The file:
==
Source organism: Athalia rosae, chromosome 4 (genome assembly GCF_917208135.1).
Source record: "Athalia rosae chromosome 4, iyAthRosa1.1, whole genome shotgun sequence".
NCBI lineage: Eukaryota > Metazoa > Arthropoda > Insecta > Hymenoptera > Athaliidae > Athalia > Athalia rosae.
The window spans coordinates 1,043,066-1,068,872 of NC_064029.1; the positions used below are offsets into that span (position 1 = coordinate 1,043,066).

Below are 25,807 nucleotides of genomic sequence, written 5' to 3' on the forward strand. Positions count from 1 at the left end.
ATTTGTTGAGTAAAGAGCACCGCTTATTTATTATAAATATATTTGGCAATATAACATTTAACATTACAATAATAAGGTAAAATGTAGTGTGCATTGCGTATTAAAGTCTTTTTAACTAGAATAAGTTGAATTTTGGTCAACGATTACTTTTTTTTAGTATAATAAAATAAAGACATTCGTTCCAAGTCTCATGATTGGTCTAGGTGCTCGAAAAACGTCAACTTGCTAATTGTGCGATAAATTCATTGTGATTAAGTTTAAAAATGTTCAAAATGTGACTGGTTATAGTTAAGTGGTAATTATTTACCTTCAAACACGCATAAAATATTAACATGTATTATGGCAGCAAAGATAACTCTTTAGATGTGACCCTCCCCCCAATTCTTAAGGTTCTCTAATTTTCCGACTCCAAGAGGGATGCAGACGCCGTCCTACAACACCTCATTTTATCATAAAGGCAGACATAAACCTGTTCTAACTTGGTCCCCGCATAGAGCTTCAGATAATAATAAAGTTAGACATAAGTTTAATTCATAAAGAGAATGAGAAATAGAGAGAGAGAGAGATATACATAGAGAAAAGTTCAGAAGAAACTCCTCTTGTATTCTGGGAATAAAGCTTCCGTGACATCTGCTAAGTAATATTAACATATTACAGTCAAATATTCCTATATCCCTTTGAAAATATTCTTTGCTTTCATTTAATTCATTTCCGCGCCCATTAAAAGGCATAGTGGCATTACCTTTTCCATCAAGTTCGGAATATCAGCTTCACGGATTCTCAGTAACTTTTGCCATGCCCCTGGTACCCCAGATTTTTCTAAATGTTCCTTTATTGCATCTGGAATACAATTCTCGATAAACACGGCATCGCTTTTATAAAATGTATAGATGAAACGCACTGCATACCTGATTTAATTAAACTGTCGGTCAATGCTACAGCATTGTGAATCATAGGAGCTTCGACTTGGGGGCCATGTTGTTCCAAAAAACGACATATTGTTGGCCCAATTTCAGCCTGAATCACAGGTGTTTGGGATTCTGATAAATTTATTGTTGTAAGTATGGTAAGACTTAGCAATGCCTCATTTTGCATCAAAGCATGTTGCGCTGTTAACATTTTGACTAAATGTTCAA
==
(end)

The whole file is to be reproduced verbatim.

Source organism: Athalia rosae, chromosome 4 (genome assembly GCF_917208135.1).
Source record: "Athalia rosae chromosome 4, iyAthRosa1.1, whole genome shotgun sequence".
NCBI lineage: Eukaryota > Metazoa > Arthropoda > Insecta > Hymenoptera > Athaliidae > Athalia > Athalia rosae.
The window spans coordinates 1,043,066-1,068,872 of NC_064029.1; the positions used below are offsets into that span (position 1 = coordinate 1,043,066).

Below are 25,807 nucleotides of genomic sequence, written 5' to 3' on the forward strand. Positions count from 1 at the left end.
ATTTGTTGAGTAAAGAGCACCGCTTATTTATTATAAATATATTTGGCAATATAACATTTAACATTACAATAATAAGGTAAAATGTAGTGTGCATTGCGTATTAAAGTCTTTTTAACTAGAATAAGTTGAATTTTGGTCAACGATTACTTTTTTTTAGTATAATAAAATAAAGACATTCGTTCCAAGTCTCATGATTGGTCTAGGTGCTCGAAAAACGTCAACTTGCTAATTGTGCGATAAATTCATTGTGATTAAGTTTAAAAATGTTCAAAATGTGACTGGTTATAGTTAAGTGGTAATTATTTACCTTCAAACACGCATAAAATATTAACATGTATTATGGCAGCAAAGATAACTCTTTAGATGTGACCCTCCCCCCAATTCTTAAGGTTCTCTAATTTTCCGACTCCAAGAGGGATGCAGACGCCGTCCTACAACACCTCATTTTATCATAAAGGCAGACATAAACCTGTTCTAACTTGGTCCCCGCATAGAGCTTCAGATAATAATAAAGTTAGACATAAGTTTAATTCATAAAGAGAATGAGAAATAGAGAGAGAGAGAGATATACATAGAGAAAAGTTCAGAAGAAACTCCTCTTGTATTCTGGGAATAAAGCTTCCGTGACATCTGCTAAGTAATATTAACATATTACAGTCAAATATTCCTATATCCCTTTGAAAATATTCTTTGCTTTCATTTAATTCATTTCCGCGCCCATTAAAAGGCATAGTGGCATTACCTTTTCCATCAAGTTCGGAATATCAGCTTCACGGATTCTCAGTAACTTTTGCCATGCCCCTGGTACCCCAGATTTTTCTAAATGTTCCTTTATTGCATCTGGAATACAATTCTCGATAAACACGGCATCGCTTTTATAAAATGTATAGATGAAACGCACTGCATACCTGATTTAATTAAACTGTCGGTCAATGCTACAGCATTGTGAATCATAGGAGCTTCGACTTGGGGGCCATGTTGTTCCAAAAAACGACATATTGTTGGCCCAATTTCAGCCTGAATCACAGGTGTTTGGGATTCTGATAAATTTATTGTTGTAAGTATGGTAAGACTTAGCAATGCCTCATTTTGCATCAAAGCATGTTGCGCTGTTAACATTTTGACTAAATGTTCAA